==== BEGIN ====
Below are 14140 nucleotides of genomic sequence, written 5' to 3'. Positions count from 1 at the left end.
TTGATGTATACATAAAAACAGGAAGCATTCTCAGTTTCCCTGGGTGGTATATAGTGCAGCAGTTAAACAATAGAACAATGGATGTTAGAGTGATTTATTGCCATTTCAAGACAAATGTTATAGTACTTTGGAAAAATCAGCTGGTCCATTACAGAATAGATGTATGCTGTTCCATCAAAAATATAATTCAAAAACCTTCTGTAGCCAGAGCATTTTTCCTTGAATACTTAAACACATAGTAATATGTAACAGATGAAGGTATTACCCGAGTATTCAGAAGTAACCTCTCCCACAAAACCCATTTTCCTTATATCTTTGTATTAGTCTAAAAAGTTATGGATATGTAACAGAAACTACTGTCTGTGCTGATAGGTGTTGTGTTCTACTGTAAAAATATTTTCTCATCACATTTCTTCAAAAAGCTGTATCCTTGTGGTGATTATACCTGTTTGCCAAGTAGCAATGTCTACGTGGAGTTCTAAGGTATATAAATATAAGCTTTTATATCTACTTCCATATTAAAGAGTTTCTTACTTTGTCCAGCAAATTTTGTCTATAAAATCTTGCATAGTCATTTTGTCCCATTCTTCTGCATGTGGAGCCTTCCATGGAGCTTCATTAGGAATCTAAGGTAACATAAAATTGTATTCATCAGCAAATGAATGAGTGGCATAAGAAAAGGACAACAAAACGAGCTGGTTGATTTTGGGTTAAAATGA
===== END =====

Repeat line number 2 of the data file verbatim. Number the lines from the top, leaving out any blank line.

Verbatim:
TTGATGTATACATAAAAACAGGAAGCATTCTCAGTTTCCCTGGGTGGTATATAGTGCAGCAGTTAAACAATAGAACAATGGATGTTAGAGTGATTTATTGCCATTTCAAGACAAATGTTATAGTACTTTGGAAAAATCAGCTGGTCCATTACAGAATAGATGTATGCTGTTCCATCAAAAATATAATTCAAAAACCTTCTGTAGCCAGAGCATTTTTCCTTGAATACTTAAACACATAGTAATATGTAACAGATGAAGGTATTACCCGAGTATTCAGAAGTAACCTCTCCCACAAAACCCATTTTCCTTATATCTTTGTATTAGTCTAAAAAGTTATGGATATGTAACAGAAACTACTGTCTGTGCTGATAGGTGTTGTGTTCTACTGTAAAAATATTTTCTCATCACATTTCTTCAAAAAGCTGTATCCTTGTGGTGATTATACCTGTTTGCCAAGTAGCAATGTCTACGTGGAGTTCTAAGGTATATAAATATAAGCTTTTATATCTACTTCCATATTAAAGAGTTTCTTACTTTGTCCAGCAAATTTTGTCTATAAAATCTTGCATAGTCATTTTGTCCCATTCTTCTGCATGTGGAGCCTTCCATGGAGCTTCATTAGGAATCTAAGGTAACATAAAATTGTATTCATCAGCAAATGAATGAGTGGCATAAGAAAAGGACAACAAAACGAGCTGGTTGATTTTGGGTTAAAATGA